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The writer is professor of financial economics at Imperial College London
The economic damage wrought by the pandemic has been partly masked by the extraordinary levels of support infused by governments worldwide. Come September, many pandemic relief measures will begin to wind down in both the US and the UK. This will expose the uneven impact of the pandemic, with lower-income and lower-wealth households worst affected. Wealth inequality, already a serious concern before the pandemic, is now even more extreme.
While in recent decades we have seen progress globally in shrinking the ranks of the extremely poor, there are large disparities of wealth within the world’s growing middle class — and enormous differences between the middle class and the very wealthy. During the pandemic, better-off households have widened their lead over poorer ones, partly because they have been able to save more. But high returns to long-term and risky investments, such as stocks and housing, have also benefited wealthy people who have easier access to risky financial markets and have been able to borrow at unprecedentedly low interest rates.
The privileged financial access of the wealthy is a persistent feature of globalisation. The disadvantage to poorer households can be substantial: in India, for example, the cost of suboptimal financial arrangements has been estimated at 10 per cent of the real annual income of a typical middle-class household.
One obvious problem is that the fixed cost of providing financial services makes small-scale investing and borrowing expensive. Many financial products assume stable streams of income and expenditure and do not meet the needs of poorer households who live with erratic cash flows. Poorer people also often lack the social networks and privileged education that is needed to learn about lucrative investment opportunities. They also lack the time to defend themselves against financial service providers who exploit customers’ points of weakness.
The good news is that we now have an extraordinary opportunity to make change. Economies devastated by the pandemic are looking for ways to realise efficiencies and to unleash the entrepreneurial instincts of those locked down for more than a year. Technology has been the only way to communicate with others during this grim time, resulting in increased familiarity with tools that can lower the cost of basic financial services. And perhaps most importantly, there is now widespread awareness that social stability is threatened by inequality across the dimensions of wealth, race and gender.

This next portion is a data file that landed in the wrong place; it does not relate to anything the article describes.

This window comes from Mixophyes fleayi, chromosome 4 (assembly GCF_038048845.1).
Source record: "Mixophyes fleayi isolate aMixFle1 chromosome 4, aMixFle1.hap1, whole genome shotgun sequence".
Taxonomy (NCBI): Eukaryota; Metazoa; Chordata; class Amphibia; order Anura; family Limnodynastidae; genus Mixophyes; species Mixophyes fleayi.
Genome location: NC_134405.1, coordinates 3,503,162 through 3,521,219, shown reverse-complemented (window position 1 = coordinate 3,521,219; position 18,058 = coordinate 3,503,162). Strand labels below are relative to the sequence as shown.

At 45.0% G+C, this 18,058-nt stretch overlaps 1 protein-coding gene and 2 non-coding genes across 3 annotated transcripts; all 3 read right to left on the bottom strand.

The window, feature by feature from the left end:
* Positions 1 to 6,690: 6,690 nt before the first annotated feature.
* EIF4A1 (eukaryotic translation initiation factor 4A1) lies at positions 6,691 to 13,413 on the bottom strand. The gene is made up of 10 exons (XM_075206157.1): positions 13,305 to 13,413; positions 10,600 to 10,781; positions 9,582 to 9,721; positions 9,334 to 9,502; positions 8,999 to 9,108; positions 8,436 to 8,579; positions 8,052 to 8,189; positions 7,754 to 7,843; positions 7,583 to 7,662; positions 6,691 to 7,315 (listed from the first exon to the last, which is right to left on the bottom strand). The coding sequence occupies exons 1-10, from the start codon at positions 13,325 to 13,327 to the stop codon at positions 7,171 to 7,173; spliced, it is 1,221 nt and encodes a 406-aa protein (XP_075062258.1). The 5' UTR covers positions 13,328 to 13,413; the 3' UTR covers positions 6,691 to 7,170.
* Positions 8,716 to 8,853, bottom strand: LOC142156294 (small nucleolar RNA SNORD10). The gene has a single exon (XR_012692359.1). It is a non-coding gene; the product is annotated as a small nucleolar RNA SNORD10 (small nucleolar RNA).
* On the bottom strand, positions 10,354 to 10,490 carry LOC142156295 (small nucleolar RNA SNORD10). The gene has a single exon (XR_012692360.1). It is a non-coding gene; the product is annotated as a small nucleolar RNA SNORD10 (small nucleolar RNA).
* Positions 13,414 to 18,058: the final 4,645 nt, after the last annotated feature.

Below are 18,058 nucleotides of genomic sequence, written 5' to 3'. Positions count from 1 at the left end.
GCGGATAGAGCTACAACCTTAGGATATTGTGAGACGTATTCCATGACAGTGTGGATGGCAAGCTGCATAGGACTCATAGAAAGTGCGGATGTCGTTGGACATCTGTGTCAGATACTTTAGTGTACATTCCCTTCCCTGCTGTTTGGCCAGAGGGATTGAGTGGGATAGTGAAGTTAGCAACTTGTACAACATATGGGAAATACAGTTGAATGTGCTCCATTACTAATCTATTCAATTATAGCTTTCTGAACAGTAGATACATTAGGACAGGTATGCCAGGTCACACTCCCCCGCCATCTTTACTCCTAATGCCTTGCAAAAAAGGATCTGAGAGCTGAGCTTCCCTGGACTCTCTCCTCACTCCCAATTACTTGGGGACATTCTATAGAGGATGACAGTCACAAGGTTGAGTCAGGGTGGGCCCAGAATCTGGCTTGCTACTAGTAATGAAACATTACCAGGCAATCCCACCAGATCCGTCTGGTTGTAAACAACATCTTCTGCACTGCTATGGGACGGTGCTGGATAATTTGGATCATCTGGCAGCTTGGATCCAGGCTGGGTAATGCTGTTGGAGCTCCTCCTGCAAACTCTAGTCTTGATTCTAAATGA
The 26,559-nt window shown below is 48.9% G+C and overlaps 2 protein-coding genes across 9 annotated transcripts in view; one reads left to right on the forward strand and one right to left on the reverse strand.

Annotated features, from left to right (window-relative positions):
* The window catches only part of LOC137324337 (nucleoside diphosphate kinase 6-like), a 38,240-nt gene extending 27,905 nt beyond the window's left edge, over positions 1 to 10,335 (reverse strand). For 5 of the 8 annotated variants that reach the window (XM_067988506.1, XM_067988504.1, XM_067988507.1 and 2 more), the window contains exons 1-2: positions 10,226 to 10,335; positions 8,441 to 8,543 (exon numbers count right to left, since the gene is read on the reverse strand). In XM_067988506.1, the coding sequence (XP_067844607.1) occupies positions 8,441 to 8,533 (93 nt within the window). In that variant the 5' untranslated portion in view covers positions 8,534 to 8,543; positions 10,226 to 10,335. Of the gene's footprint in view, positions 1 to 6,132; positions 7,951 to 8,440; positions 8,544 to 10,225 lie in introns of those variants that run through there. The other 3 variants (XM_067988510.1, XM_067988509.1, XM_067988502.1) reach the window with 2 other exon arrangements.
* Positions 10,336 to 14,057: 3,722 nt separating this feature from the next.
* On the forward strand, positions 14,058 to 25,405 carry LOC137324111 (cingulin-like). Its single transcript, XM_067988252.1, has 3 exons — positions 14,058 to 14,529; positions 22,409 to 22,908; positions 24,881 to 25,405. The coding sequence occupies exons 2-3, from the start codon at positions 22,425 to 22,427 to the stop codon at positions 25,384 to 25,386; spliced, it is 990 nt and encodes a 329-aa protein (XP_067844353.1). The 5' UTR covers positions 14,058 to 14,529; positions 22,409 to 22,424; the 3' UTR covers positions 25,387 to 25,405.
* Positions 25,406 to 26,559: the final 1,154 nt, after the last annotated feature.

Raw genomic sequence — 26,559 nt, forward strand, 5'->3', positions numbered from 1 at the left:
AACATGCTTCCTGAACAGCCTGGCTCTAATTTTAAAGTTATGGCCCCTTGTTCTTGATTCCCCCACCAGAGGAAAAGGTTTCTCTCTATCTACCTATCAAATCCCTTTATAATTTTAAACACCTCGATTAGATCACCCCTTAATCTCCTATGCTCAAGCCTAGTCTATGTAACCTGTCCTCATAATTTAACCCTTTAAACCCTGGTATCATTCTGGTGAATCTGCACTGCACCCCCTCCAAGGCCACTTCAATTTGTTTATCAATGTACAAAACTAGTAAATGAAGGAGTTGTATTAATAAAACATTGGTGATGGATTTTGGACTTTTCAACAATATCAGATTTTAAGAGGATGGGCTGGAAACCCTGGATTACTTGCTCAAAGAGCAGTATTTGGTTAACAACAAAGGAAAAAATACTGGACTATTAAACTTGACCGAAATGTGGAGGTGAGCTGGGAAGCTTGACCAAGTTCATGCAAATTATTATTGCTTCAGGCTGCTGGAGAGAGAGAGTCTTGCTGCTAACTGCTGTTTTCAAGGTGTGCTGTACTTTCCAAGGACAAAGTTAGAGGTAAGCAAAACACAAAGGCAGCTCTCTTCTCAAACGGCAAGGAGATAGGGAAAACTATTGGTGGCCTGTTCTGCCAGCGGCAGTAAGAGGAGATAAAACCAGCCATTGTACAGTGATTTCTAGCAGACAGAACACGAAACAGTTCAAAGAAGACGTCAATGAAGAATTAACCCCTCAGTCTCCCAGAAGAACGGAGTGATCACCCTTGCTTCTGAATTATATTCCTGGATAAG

What can we do to widen access to affordable and high-quality financial management? Household financial arrangements reflect the enormous diversity of their economic circumstances, so financial instruments must be customised. The challenge is to do that affordably, even at the small scale that poorer households need. Technology is a vital part of the solution, since it allows small transactions to be processed cheaply and can accommodate shifting circumstances such as variable income.
Technological evangelism has its limits, however. To build a healthy household financial system, technology must be regulated to encourage innovation while prohibiting exploitative or value-destroying behaviours such as credit-scoring algorithms that magnify existing biases, or trading by smartphone that encourages small investors to buy overpriced “meme” stocks.
With these caveats in mind, there is now a way to improve the lives of millions by providing cheap access to customised financial products. As an analogy, the establishment of national postal services opened up new possibilities for small-scale commerce in the 19th century by lowering costs. In a similar fashion, appropriately regulated technology can widen access to financial services in the 21st century.
John Campbell, professor of economics at Harvard university, contributed to this article